St. Louis Oracle

St. Louis-based political forecasting plus commentary on politics and events from a grassroots veteran with a mature, progressive anti-establishment perspective.

Wednesday, August 27, 2008

Some 4-letter options for John McCain

No, not that kind of 4-letter word. Names.

As I noted in my previous post, Democrats have adopted the “10-letter strategy” that Republicans have used in all seven of their wins over the past ten presidential elections. The surnames of Nixon Agnew, Reagan Bush, Bush Quayle and Bush Cheney all added up to 10 letters. Now, for the first time in 84 years, Democrats have selected a 10-letter ticket of their own, Obama Biden. Can John McCain respond in kind?

Since McCain is 6 letters, he needs a veep with just four letters, and none of the speculated choices add up, so to speak. The surnames of Romney, Huckabee, Pawlenty, Hutchinson, Lieberman, Cantor, Palin, Fiorina, Whitman, Jindal, Powell and Crist are all too long. I can think of four four-letter possibilities who would make credible nominees, but they haven’t been mentioned on anybody’s short list:

  • Sen. Elizabeth Dole (R-NC) sought the presidency in her own right in 2000, but her senate seat is up for re-election this year. Polls for her contest show it to be very competitive, even with Dole running as an incumbent. She is even planning to campaign right through the Republican National Convention, which she therefore won't attend. Her seat would likely go Democratic if Republicans had to make a last-minute substitution.
  • Our own Sen. Kit Bond (R-MO) would bring lots of experience and the loyalty of an important “swing state,” but Bond’s record on earmarks would contradict McCain’s maverick appeal on that issue. Also, the 69-year-old Bond would aggravate concerns about the age of 72-year-old McCain, an issue on which Obama surrogates continue to hammer.
  • Former New York Mayor Ed Koch would be a wild card, in more ways than one. Like Joe Lieberman, Koch would form a outside-the-box cross-party ticket. He would also match Lieberman’s Jewish faith, but frankly, rising GOP star Rep. Eric Cantor (R-VA) would accomplish the same appeal to Jewish voters without alienating the Republican Party base. Plus, Koch is a bit of a loose cannon.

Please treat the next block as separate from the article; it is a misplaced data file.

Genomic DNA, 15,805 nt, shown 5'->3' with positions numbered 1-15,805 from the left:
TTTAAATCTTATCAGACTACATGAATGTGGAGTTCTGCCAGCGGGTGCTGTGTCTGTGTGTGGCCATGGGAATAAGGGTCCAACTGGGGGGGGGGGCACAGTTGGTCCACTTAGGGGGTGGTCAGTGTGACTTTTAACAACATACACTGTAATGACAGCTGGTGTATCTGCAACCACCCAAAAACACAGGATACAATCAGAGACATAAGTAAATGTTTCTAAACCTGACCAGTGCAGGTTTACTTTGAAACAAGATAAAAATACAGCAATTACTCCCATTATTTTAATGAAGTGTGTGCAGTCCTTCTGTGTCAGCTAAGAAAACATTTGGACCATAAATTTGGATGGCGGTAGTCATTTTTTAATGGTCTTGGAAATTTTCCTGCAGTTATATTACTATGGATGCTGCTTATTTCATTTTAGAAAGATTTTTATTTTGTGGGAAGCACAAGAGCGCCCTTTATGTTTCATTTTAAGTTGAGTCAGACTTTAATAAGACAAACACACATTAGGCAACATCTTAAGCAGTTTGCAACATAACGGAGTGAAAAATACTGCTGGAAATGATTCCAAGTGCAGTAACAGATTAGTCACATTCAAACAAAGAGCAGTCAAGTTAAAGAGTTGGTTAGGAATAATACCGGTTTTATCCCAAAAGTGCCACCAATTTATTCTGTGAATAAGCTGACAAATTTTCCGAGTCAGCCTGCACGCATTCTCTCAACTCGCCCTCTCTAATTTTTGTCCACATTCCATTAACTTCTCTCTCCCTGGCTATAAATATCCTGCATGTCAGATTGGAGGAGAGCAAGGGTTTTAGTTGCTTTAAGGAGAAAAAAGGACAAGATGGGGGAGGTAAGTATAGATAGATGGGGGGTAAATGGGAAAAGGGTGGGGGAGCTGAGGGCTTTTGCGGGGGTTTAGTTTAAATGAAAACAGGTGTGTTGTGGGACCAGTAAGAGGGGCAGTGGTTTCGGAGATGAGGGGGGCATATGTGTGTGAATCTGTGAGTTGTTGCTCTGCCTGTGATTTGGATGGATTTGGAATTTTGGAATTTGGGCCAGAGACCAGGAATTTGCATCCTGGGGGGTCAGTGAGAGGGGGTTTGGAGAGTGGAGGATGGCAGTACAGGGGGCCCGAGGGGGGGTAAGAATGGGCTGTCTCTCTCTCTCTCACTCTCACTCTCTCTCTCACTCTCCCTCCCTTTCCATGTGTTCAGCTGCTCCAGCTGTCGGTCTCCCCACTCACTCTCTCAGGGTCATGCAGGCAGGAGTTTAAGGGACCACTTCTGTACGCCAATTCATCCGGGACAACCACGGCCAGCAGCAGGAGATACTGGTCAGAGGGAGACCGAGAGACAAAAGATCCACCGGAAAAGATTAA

• The best four-letter choice might be Secretary of State Condoleeza Rice. An African American woman with lengthy foreign policy experience, she would also be a groundbreaking choice. Her race would only matter as a demonstration that Republicans are not bigotted, because neither Rice nor Green Party presidential nominee Cynthia McKinney will significantly erode the nearly unanimous African American support for Obama. But Rice’s gender is a different story. She could conceivably seal the deal with disaffected supporters of Sen. Hillary Clinton.
On the other hand, Rice has repeatedly stated that she doesn’t want to be vice-president and, in a CNN interview, declined to say for whom she plans to vote even though she says she has decided. (Ouch!) Moreover, Rice’s deep involvement in Bush Administration foreign policy mistakes would hurt McCain by tying him to an administration from which he wants to distance himself.

None of these four, or any other four-letter name, appears in the Oracle’s crystal ball. Instead I expect McCain to choose either Minnesota Gov. Tim Pawlenty or Texas Sen. Kay Bailey Hutchinson, allowing Obama to test whether the 10-letter strategy works for Democrats as well as it has for Republicans.

Sunday, August 24, 2008

Obama-Biden: It’s numerologically correct!

Democratic presidential nominee-in-waiting Barack Obama’s pick of Deleware Sen. Joe Biden seeks to complement Obama where he is perceived to be weak – foreign policy. Obama’s message to the public is clear: Biden’s the guy who will take the 3 a.m. phone calls. (I guess the red phone has call forwarding.)

My friend and fellow blogger (and newly elected Democratic committeeman) Antonio French observed:

Joe Biden brings a sense of security to the millions of older, white voters who still aren’t sure about Obama. . . . [Biden] reassure[s] Americans who are worried about Obama’s lack of years in national politics that there will be someone in the White House who has been around a long time, who does know how Washington and the world works . . . . Biden fills the old white guy requirement to a tee.
I’m not sure it’s a good idea for a prominent African American Obama supporter like French to be alluding to “the old white guy” requirement, but perhaps it explains why Obama passed over an even better foreign policy fit: New Mexico Gov. (and former UN Ambassador) Bill Richardson. The Hispanic Richardson’s odds faded as Obama soared in polling numbers among Hispanics without Richardson’s help. Hispanic voters’ too-sudden switch from Hillary Clinton to Obama allowed them to be taken for granted.

But there’s also a less serious side to the choice. Obama is five letters, and so is Biden. The ticket is a combined 10 letters. (Virginia Gov. Tim Kaine would have also worked.)